Learn how to calibrate a meter that is giving you trouble or erroneous readouts.
I began a new project today after a temporary hiatus from hydro, and low and behold I noticed that when I put my pH meter into my tap water, which normally rests at 7-9pH, I noticed it read as having a pH of 11. The thing is a year old and has never been calibrated, so I had to re-calibrate it, a process which took a total of 3 minutes and now it is good as new.
In this brief tutorial, we will go through the steps of how to calibrate your meter if it has begun giving erroneous pH readings, a common occurrence especially once the meter has been stored for a long period. Check out the video tutorial at the bottom for a visual on how it’s done. We are using the Bluelab pH Probe Cleaning and Calibration Kit in this tutorial.
Rinse your pH meter under some cool tap water for a few seconds.
Step 2: Submerge in light detergent solution
Find a plastic cup or container and fill it with a solution of water with a drop or two of dish detergent. Gentle swish around the pH meter to loosen up any gunk that may be on the bulb or wick.
Preferably, you should not use a glass or metal container for this step, as the glass bulb is very sensitive and shatters easily.
Step 3: Scrub the bulb with a toothbrush
Take a clean toothbrush and some probe cleaner and gently brush away any grime or residue that may be residing on the bulb or wick of the pH meter. Remember, be gentle, the bulb breaks easily and a light scrub should be more than enough.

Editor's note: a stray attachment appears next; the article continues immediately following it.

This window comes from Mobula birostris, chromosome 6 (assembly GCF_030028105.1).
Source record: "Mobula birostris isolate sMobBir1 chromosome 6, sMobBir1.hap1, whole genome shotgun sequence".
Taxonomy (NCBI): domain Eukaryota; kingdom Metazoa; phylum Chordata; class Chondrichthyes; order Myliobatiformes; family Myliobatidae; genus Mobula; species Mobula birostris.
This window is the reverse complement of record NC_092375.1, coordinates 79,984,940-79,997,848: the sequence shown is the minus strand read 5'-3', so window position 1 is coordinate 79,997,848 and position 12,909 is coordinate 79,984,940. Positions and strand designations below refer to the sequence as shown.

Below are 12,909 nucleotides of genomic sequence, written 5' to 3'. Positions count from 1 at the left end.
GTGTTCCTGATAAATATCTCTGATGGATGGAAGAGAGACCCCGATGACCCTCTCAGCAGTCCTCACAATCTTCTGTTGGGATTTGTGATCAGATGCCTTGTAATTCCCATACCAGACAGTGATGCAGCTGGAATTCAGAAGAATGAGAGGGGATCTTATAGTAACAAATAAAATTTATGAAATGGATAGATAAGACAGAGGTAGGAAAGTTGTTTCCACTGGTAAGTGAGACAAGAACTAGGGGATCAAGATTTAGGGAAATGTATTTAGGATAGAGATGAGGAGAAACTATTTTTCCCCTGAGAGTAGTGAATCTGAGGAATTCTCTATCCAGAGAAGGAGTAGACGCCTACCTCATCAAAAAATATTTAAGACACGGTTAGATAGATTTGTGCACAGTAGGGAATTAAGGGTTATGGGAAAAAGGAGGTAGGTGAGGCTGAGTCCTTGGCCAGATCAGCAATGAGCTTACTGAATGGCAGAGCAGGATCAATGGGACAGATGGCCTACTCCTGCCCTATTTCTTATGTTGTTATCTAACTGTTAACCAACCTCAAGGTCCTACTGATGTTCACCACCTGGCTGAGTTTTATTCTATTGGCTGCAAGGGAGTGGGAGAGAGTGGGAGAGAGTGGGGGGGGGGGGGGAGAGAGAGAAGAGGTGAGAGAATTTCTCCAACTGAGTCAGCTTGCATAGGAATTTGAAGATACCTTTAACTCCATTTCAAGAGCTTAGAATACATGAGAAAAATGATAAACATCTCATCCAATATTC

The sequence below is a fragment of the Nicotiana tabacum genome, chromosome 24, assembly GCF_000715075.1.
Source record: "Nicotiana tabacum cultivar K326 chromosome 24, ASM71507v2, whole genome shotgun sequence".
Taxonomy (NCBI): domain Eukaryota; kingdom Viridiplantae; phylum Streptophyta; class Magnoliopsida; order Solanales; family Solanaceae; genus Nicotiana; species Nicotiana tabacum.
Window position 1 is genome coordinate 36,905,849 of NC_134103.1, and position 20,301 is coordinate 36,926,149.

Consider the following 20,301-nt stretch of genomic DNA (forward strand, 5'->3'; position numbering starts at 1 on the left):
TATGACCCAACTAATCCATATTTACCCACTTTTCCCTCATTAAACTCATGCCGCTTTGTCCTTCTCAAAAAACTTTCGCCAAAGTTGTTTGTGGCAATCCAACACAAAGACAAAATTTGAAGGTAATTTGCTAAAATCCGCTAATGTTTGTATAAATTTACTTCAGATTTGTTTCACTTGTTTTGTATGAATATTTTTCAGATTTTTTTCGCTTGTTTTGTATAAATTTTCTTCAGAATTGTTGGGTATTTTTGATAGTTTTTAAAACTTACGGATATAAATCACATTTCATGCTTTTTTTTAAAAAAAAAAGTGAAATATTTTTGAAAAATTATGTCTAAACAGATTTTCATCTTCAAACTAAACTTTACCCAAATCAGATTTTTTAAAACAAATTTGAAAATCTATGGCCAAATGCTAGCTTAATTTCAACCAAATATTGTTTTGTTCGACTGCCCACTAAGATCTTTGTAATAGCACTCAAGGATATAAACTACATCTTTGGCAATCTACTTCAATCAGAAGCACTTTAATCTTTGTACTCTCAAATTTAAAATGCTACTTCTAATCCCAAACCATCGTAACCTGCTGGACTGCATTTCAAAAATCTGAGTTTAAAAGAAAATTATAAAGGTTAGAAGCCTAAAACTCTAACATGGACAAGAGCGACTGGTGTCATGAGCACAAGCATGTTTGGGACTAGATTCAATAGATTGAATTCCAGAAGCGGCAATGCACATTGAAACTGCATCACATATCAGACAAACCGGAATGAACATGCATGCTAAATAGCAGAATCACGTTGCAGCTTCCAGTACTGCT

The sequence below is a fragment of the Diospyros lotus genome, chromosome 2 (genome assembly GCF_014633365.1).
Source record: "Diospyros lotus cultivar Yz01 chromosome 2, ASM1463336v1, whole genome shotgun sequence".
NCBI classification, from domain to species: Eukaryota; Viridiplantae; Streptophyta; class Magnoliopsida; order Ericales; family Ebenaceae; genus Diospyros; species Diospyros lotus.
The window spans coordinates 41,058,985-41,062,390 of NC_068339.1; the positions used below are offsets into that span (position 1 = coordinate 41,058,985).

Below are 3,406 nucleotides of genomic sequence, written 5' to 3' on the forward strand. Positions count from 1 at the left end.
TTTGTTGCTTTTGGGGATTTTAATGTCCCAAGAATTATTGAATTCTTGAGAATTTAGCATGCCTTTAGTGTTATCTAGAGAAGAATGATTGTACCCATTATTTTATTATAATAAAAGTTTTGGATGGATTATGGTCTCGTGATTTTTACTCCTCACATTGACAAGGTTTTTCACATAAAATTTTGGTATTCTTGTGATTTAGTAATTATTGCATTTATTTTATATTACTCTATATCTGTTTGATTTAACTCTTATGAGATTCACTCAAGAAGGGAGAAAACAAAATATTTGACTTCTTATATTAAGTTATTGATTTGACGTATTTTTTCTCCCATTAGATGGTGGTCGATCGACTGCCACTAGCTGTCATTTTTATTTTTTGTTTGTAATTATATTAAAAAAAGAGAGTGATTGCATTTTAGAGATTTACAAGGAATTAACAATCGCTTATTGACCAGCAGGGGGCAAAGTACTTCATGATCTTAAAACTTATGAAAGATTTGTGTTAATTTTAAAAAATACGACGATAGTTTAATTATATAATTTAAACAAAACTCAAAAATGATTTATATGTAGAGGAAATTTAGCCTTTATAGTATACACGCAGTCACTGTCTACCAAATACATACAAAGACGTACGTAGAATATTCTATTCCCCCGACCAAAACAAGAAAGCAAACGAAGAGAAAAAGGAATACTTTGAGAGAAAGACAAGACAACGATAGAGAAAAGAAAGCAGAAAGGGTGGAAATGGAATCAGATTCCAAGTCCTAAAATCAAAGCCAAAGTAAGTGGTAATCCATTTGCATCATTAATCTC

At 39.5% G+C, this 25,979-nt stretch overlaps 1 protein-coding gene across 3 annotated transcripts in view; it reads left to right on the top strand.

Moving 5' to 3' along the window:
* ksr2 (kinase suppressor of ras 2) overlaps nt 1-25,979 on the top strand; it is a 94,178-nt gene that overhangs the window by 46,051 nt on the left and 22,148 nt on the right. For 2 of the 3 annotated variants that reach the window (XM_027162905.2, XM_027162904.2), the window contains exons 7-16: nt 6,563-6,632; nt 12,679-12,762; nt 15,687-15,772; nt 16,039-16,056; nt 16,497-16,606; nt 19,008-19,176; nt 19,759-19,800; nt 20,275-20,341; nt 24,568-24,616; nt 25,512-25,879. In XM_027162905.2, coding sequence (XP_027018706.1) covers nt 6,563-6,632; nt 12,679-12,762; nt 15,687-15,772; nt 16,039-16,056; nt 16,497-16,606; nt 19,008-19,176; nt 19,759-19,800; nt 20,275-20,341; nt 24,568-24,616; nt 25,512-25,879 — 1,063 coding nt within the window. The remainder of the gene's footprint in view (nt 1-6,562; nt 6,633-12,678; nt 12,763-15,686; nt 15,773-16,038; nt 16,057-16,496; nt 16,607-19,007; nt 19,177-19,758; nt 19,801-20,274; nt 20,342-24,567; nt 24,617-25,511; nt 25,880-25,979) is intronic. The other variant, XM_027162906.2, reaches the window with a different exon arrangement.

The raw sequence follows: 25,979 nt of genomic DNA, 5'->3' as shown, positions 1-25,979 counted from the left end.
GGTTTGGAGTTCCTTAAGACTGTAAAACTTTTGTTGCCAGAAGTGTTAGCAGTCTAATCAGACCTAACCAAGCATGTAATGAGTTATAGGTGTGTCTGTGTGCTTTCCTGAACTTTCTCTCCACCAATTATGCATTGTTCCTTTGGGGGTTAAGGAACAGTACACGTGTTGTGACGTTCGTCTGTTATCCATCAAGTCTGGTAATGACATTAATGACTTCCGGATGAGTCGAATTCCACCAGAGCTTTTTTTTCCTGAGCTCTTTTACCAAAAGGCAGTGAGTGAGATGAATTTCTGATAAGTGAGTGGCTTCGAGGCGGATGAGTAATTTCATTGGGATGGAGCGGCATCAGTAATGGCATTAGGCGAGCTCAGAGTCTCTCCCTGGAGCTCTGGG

Note: If you don’t feel like buying probe cleaner, you can use a light amount of dish soap instead.
Step 4: Rinse under cold water again
Now that we have the bulb and wick nice and clean and ready for calibration, let’s run it under some cold water in the sink again for a few seconds just to get rid of any excess detergent/probe cleaning solution.
Step 5: Time to Calibrate
Now that our pH meter is nice and clean, we can proceed with calibrating it. The way we calibrate the meter is simple, and is the same for all meters of all types and brands: You find a solution that is a consistent pH7, and pH4, and then drunk the meter into it and hit the calibrate button. Once for the pH7 solution, and once again for the pH4 solution (washing in between of course). This allows you to set what we know to be a liquid with a pH of 7, and that of a pH 4, that way the meter always gives accurate readings.
First, pour the pH 7 and pH4 solutions into two separate plastic containers as shown above.
Press and hold the “Calibrate” (Often times printed as “CAL” on the meter) button and choose either 7 or 4 on the meter depending on which solution you plan on calibrating to first. We will start with the 7.
Once it is finished calibrating (should take about 4 seconds), turn the meter off, remove it from the pH7 solution, and then turn it back on and take a reading. This is just to ensure that the calibration was successful and that it reads a solid 7.0.
Next, do the same with the pH 4 solution:
Now that you have taught the pH meter what a proper pH reading of 7 & 4 looks like, you are ready to get back to the real work and use your pH meter to ensure your plants are growing in the optimum level of acidity. Please post any comments or questions you may have below and I will be sure to respond. Note that General Hydroponics also makes a similar kit that is priced the same, I just chose this one because frankly they are both the same and GH has already gotten enough of my money.